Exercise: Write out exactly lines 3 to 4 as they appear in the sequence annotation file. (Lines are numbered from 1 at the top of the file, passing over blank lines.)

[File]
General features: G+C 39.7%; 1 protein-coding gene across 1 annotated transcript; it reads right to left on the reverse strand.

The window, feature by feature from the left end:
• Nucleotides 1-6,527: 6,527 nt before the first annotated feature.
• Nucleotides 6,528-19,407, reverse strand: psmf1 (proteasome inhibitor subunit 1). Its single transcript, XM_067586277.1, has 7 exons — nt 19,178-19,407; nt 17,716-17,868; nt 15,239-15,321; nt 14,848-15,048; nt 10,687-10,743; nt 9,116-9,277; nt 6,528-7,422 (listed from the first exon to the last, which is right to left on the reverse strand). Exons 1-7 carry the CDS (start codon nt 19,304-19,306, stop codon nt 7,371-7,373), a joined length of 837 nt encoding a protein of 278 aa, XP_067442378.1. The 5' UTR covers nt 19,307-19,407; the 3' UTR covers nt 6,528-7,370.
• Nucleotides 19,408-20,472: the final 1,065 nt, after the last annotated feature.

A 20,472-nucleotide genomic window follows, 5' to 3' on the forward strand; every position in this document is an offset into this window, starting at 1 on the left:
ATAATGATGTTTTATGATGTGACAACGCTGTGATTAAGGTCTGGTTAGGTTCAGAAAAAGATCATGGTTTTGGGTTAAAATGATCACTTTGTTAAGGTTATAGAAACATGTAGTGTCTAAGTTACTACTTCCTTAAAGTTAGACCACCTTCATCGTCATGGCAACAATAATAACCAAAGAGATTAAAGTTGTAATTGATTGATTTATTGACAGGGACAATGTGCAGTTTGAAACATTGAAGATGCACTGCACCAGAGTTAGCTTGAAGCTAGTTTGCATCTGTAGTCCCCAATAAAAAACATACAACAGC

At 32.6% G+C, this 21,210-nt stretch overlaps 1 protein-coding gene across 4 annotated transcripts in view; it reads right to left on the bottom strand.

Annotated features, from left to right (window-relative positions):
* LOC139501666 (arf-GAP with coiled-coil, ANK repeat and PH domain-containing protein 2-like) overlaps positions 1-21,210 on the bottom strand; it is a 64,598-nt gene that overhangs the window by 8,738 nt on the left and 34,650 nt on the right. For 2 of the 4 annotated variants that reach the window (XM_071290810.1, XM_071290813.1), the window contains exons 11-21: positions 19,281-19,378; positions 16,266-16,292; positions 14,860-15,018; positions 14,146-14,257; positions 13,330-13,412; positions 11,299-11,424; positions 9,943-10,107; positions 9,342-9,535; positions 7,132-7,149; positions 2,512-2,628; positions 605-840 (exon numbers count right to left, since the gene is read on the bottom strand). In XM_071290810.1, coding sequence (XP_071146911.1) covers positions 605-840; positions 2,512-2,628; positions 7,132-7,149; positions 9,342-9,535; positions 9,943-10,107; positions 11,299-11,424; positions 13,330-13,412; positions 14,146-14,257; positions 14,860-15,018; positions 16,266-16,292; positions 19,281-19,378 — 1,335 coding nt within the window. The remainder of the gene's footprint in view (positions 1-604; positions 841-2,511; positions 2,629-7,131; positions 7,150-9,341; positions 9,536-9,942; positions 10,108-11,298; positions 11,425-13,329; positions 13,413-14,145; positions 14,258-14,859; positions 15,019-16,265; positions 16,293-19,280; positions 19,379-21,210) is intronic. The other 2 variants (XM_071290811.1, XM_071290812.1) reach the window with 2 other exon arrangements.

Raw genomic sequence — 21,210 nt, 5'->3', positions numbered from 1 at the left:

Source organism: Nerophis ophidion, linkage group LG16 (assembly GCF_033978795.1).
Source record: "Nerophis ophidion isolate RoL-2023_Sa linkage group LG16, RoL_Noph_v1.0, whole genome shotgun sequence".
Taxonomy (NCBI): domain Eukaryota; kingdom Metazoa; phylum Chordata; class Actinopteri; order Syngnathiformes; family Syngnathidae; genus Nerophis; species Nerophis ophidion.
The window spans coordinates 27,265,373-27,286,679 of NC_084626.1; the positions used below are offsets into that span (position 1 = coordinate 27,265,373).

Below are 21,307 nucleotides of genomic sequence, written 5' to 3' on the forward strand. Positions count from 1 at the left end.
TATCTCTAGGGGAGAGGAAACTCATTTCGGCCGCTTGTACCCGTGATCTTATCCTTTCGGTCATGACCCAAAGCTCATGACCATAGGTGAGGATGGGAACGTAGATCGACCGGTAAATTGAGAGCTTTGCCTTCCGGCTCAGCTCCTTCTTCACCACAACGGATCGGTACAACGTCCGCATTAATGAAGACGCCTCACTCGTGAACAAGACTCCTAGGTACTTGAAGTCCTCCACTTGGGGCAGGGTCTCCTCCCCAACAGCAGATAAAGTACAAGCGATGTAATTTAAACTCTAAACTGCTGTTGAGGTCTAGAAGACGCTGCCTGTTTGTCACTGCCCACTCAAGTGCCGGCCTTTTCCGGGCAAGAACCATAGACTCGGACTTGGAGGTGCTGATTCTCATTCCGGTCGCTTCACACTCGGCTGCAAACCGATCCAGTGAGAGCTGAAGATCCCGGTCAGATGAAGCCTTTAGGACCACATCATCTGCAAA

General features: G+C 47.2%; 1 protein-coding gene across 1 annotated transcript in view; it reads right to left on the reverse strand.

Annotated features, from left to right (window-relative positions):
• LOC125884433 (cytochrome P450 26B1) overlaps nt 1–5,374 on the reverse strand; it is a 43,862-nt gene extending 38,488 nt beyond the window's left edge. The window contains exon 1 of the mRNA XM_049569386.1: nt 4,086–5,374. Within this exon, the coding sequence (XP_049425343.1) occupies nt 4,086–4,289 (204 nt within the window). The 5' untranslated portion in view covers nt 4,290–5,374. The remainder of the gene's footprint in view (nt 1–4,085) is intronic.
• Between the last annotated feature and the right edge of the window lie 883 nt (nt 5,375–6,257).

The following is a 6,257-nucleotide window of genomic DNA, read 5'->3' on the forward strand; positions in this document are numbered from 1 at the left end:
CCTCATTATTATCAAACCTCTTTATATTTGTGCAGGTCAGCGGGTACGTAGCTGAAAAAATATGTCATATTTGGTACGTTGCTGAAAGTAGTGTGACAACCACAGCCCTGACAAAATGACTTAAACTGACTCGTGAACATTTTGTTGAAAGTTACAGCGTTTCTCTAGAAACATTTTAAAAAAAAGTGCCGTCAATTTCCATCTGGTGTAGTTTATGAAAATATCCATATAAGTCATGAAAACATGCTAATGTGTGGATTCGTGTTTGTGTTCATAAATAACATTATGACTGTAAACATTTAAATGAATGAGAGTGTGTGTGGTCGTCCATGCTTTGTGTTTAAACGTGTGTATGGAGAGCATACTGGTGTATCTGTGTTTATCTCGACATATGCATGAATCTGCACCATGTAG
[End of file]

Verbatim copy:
• Nucleotides 1-6,527: 6,527 nt before the first annotated feature.
• Nucleotides 6,528-19,407, reverse strand: psmf1 (proteasome inhibitor subunit 1). Its single transcript, XM_067586277.1, has 7 exons — nt 19,178-19,407; nt 17,716-17,868; nt 15,239-15,321; nt 14,848-15,048; nt 10,687-10,743; nt 9,116-9,277; nt 6,528-7,422 (listed from the first exon to the last, which is right to left on the reverse strand). Exons 1-7 carry the CDS (start codon nt 19,304-19,306, stop codon nt 7,371-7,373), a joined length of 837 nt encoding a protein of 278 aa, XP_067442378.1. The 5' UTR covers nt 19,307-19,407; the 3' UTR covers nt 6,528-7,370.